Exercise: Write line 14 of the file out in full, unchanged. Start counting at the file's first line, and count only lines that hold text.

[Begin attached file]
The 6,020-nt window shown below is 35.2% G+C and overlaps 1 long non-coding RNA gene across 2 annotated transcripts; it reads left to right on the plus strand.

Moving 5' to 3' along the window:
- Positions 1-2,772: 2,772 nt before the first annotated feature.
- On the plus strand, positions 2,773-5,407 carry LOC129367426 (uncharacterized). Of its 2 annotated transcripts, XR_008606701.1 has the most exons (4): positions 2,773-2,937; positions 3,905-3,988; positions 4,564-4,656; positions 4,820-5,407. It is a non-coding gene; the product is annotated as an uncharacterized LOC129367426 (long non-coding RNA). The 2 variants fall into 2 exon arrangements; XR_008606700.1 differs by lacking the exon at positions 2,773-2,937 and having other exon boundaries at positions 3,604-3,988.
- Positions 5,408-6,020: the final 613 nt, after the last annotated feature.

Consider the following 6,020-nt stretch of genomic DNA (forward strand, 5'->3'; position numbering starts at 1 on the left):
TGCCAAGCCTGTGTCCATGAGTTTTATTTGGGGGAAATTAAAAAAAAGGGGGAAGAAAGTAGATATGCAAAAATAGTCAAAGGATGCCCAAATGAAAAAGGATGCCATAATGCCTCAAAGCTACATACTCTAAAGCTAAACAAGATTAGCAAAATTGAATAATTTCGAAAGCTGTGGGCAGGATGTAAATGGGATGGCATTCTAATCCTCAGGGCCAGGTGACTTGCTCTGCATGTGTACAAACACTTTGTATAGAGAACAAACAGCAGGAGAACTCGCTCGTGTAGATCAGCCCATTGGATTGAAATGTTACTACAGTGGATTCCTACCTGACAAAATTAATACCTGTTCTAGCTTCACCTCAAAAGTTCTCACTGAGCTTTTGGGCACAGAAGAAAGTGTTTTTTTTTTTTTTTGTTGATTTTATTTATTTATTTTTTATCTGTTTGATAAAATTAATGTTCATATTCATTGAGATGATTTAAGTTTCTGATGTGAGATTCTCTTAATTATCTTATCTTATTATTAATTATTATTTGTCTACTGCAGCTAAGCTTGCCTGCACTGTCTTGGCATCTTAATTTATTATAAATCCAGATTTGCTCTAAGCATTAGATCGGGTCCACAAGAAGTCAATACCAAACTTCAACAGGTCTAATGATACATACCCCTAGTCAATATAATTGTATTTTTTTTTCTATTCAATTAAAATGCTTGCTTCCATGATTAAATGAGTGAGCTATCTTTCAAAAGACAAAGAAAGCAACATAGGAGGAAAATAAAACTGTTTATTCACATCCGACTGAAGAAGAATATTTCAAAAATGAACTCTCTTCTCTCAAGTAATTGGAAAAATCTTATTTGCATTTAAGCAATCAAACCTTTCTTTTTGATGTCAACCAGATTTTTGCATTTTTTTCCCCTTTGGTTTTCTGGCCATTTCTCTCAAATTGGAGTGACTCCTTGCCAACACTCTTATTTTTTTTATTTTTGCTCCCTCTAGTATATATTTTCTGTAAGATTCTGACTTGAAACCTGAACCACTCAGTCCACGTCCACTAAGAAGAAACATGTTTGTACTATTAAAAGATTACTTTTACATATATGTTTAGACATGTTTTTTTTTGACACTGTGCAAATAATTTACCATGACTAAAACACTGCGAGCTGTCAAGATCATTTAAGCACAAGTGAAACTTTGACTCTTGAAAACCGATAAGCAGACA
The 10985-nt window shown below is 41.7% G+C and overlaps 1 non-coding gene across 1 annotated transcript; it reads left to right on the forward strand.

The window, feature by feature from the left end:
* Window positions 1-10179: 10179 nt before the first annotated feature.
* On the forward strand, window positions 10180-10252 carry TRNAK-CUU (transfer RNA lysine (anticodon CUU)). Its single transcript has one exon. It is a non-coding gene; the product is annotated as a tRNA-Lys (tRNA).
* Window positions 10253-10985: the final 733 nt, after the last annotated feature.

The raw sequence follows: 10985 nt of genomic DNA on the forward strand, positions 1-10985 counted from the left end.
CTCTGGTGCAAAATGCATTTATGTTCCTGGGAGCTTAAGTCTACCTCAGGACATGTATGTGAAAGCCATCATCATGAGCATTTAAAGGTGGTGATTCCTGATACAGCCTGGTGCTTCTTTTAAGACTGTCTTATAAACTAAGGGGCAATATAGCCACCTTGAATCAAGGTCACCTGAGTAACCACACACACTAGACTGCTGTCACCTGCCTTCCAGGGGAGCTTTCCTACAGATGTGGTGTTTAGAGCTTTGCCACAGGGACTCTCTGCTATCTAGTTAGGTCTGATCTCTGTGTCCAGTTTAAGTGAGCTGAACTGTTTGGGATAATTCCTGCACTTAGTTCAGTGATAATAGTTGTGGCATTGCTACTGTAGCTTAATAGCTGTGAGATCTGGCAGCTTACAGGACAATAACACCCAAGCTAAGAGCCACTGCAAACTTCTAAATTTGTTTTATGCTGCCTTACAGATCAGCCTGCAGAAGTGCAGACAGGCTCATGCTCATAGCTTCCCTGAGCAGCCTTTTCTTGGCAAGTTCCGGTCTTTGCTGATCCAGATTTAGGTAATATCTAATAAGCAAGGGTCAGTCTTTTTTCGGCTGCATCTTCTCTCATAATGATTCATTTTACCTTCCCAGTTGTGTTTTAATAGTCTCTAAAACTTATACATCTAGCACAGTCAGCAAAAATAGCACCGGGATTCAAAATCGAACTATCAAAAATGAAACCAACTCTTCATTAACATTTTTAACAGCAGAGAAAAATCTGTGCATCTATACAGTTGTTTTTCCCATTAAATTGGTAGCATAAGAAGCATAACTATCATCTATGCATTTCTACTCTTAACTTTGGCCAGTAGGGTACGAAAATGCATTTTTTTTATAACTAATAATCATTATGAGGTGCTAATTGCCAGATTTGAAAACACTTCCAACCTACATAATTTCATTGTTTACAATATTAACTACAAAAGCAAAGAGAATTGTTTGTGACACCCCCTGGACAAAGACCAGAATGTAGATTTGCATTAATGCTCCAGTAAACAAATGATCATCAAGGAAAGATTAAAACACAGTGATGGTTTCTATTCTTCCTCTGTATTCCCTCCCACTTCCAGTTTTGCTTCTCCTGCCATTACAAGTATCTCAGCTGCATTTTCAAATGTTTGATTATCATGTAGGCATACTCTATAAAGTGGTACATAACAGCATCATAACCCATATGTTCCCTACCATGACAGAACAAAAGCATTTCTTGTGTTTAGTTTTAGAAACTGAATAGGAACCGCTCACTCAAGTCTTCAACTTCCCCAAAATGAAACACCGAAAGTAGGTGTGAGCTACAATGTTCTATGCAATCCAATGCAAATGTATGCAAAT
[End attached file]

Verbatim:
CTCTGGTGCAAAATGCATTTATGTTCCTGGGAGCTTAAGTCTACCTCAGGACATGTATGTGAAAGCCATCATCATGAGCATTTAAAGGTGGTGATTCCTGATACAGCCTGGTGCTTCTTTTAAGACTGTCTTATAAACTAAGGGGCAATATAGCCACCTTGAATCAAGGTCACCTGAGTAACCACACACACTAGACTGCTGTCACCTGCCTTCCAGGGGAGCTTTCCTACAGATGTGGTGTTTAGAGCTTTGCCACAGGGACTCTCTGCTATCTAGTTAGGTCTGATCTCTGTGTCCAGTTTAAGTGAGCTGAACTGTTTGGGATAATTCCTGCACTTAGTTCAGTGATAATAGTTGTGGCATTGCTACTGTAGCTTAATAGCTGTGAGATCTGGCAGCTTACAGGACAATAACACCCAAGCTAAGAGCCACTGCAAACTTCTAAATTTGTTTTATGCTGCCTTACAGATCAGCCTGCAGAAGTGCAGACAGGCTCATGCTCATAGCTTCCCTGAGCAGCCTTTTCTTGGCAAGTTCCGGTCTTTGCTGATCCAGATTTAGGTAATATCTAATAAGCAAGGGTCAGTCTTTTTTCGGCTGCATCTTCTCTCATAATGATTCATTTTACCTTCCCAGTTGTGTTTTAATAGTCTCTAAAACTTATACATCTAGCACAGTCAGCAAAAATAGCACCGGGATTCAAAATCGAACTATCAAAAATGAAACCAACTCTTCATTAACATTTTTAACAGCAGAGAAAAATCTGTGCATCTATACAGTTGTTTTTCCCATTAAATTGGTAGCATAAGAAGCATAACTATCATCTATGCATTTCTACTCTTAACTTTGGCCAGTAGGGTACGAAAATGCATTTTTTTTATAACTAATAATCATTATGAGGTGCTAATTGCCAGATTTGAAAACACTTCCAACCTACATAATTTCATTGTTTACAATATTAACTACAAAAGCAAAGAGAATTGTTTGTGACACCCCCTGGACAAAGACCAGAATGTAGATTTGCATTAATGCTCCAGTAAACAAATGATCATCAAGGAAAGATTAAAACACAGTGATGGTTTCTATTCTTCCTCTGTATTCCCTCCCACTTCCAGTTTTGCTTCTCCTGCCATTACAAGTATCTCAGCTGCATTTTCAAATGTTTGATTATCATGTAGGCATACTCTATAAAGTGGTACATAACAGCATCATAACCCATATGTTCCCTACCATGACAGAACAAAAGCATTTCTTGTGTTTAGTTTTAGAAACTGAATAGGAACCGCTCACTCAAGTCTTCAACTTCCCCAAAATGAAACACCGAAAGTAGGTGTGAGCTACAATGTTCTATGCAATCCAATGCAAATGTATGCAAAT